As anti-gun lawmakers across the country introduce bills to turn legal gun owners into felons via gun and magazine bans, ammunition restrictions and more, a case out of Minnesota is highlighting the real issue; a catch and release criminal justice system that puts real criminals back on the street with little consequence for their crimes.
The St. Paul Pioneer Press uncovered the recent criminal history of 25-year old Stephen Michael Lincoln, a convicted felon who’s been caught with guns and ammunition four different times since September of 2019. Each arrest has led to more charges for Lincoln, but none of them have led to him remaining behind bars for long, despite violating his parole.
He was charged Monday in Ramsey County District Court with two counts of unlawful possession of a firearm after police spotted two people “slumped over” in a pickup truck Saturday, according to the criminal complaint.
Officers recognized Lincoln as one of the occupants from his previous arrests. They found the gun, vest, magazines and ammunition when they searched the vehicle, according to the criminal complaint.
The firearm, a loaded Brugger & Thomet TP9 handgun, was beneath the driver’s seat, according to the complaint. The ballistic vest, three Glock 9-millimeter magazines, two Tec magazines and the loose rounds of ammunition were in a suitcase in the back seat.
Lincoln was arrested at the scene and declined to make a statement to investigators. The female passenger with him said she didn’t know anything about guns in the vehicle.
The Pioneer Press says Lincoln has two other outstanding cases in Ramsey County, including a case stemming from an October arrest on a warrant.
While searching him, police discovered a small bag of methamphetamine in his pocket and a handgun on his waist, court documents say. A loaded handgun also was reportedly found in his vehicle.
Lincoln, who has pleaded not guilty to the charges, posted bond in October and was released from custody.
Democrats in control of Minnesota’s House and governor’s office have been demanding passage of several gun control laws, including a universal background check bill and a red flag law, but Republicans, who still control the state Senate, have been calling for better enforcement of existing laws. In fact, the Duluth News-Tribune covered a Senate hearing in Hibbing, Minnesota where Republicans and Democrats were interested in two very different approaches to fighting crime.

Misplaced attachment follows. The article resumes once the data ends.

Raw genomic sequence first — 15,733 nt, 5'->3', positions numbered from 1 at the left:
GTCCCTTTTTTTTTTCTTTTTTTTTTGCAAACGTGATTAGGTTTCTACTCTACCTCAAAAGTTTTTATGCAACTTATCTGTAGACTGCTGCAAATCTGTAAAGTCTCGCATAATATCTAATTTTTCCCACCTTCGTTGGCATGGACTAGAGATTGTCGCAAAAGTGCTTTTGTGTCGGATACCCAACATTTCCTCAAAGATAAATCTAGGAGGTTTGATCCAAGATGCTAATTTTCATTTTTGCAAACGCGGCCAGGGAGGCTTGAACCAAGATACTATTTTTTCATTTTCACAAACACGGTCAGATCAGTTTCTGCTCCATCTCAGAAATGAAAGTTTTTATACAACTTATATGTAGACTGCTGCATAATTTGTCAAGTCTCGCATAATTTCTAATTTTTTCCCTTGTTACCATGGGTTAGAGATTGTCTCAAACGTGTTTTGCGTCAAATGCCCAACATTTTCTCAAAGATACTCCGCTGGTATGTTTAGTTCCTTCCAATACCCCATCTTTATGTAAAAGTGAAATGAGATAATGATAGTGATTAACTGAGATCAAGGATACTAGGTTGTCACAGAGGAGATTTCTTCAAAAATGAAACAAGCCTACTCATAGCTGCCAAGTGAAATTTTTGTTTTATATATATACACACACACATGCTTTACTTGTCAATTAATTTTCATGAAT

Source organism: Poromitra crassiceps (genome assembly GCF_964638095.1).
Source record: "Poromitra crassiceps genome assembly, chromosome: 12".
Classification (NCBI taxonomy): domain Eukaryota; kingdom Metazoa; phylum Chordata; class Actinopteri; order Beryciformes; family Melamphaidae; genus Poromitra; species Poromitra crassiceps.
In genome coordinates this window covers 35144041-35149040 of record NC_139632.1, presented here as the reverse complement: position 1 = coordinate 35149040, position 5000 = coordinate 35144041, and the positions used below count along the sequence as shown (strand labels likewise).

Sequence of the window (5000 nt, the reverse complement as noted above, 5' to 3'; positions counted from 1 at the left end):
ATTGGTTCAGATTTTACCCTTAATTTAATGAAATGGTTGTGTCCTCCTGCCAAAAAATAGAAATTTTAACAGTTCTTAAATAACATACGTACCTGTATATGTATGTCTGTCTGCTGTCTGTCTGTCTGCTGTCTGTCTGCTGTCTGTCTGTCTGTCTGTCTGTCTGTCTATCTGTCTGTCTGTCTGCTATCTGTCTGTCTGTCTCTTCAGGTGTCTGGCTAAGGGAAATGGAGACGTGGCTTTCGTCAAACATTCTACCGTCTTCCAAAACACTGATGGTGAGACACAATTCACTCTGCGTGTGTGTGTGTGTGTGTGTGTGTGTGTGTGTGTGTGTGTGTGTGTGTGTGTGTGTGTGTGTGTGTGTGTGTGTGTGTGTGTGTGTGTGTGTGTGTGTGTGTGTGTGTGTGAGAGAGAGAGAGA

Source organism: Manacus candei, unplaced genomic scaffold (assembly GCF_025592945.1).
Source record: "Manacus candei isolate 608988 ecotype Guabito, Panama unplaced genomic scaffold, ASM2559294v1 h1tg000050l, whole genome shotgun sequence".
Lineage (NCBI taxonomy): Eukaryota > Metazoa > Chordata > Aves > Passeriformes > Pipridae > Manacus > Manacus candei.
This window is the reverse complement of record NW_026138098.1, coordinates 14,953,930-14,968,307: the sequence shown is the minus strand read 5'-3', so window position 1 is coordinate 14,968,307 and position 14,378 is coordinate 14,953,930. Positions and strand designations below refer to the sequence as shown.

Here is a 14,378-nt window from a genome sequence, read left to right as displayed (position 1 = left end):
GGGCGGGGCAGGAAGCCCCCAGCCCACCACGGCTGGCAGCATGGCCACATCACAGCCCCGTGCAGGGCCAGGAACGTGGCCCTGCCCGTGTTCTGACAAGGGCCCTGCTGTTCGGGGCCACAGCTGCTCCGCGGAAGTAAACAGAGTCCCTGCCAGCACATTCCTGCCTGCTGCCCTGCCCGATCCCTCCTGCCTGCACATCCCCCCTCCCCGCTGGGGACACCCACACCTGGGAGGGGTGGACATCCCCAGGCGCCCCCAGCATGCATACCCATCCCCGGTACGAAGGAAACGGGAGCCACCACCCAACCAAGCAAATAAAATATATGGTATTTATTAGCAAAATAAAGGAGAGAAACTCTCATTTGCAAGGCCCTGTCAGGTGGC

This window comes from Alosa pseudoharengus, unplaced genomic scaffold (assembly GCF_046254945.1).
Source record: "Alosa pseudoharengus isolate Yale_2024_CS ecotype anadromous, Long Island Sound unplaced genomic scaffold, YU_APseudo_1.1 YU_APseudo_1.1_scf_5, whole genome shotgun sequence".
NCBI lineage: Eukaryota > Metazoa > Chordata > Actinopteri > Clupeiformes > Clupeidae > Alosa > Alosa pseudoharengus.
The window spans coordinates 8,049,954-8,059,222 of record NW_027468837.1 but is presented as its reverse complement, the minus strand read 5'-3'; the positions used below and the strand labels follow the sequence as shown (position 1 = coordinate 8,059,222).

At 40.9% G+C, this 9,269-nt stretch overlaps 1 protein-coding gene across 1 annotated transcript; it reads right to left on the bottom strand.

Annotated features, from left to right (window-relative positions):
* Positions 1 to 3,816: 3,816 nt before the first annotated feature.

Members of the panel Thursday got a thorough presentation on Minnesota’s existing firearm laws as well as other laws around violence prevention. Democrats on the panel sought to highlight holes in existing laws, while Republicans pointed to concerns about lax enforcement that allows those unauthorized to possess firearms to obtain and use them.
“We need that support for law enforcement, the laws that are currently on the books, how are we enforcing those? We really need to take a look at that,” Sen. Mark Johnson, R-East Grand Forks, said. “It’s a cycle that is problematic to me and should be problematic to the folks out here.”
Gun control advocates and gun rights supporters packed the hearing room, wearing T-shirts representing their respective groups. Outside the hearing room, gun control advocates said senators were acting too slowly on an issue that is critical to the state.
“Limiting the scope of the hearing to the review of current laws is like checking the batteries in the smoke alarms when your house is on fire. It’s a very good thing to do on a regular basis but not the thing that will save the most lives now, during a crisis,” Nancy Nord Bence, with Protect Minnesota, said. “We have a crisis of gun violence going on in Minnesota right now.”
Adding more gun control laws to a broken criminal justice system is like putting in a new smoke alarm while your house is on fire. As for the crisis of gun violence that Bence talks about, the FBI reported that violent crime actually declined by almost 10% in the state in 2018, and the Minneapolis-St. Paul metropolitan area is one of the safest in the nation.
None of that really matters to gun control activists, because their goal is to reduce the number of legal gun owners and to restrict their rights. Of course it’s done in the name of public safety, but it doesn’t really matter to them if their proposals actually work. In fact, if crime goes up after new gun control laws are put on the books, anti-gun activists just use that as an excuse to push even more restrictive laws.
Meanwhile, career criminals like Mr. Lincoln keep getting slaps on the wrist and are quickly returned to the streets. If there is a crisis of gun violence in the state of Minnesota, it’s not going to be addressed by turning the state’s law-abiding gun owners into criminals with unconstitutional gun control laws. Instead, you have to deal with the few individuals who are actually driving the violence. Sadly, that seems to be a step too far for Minnesota’s gun control activists and anti-gun politicians.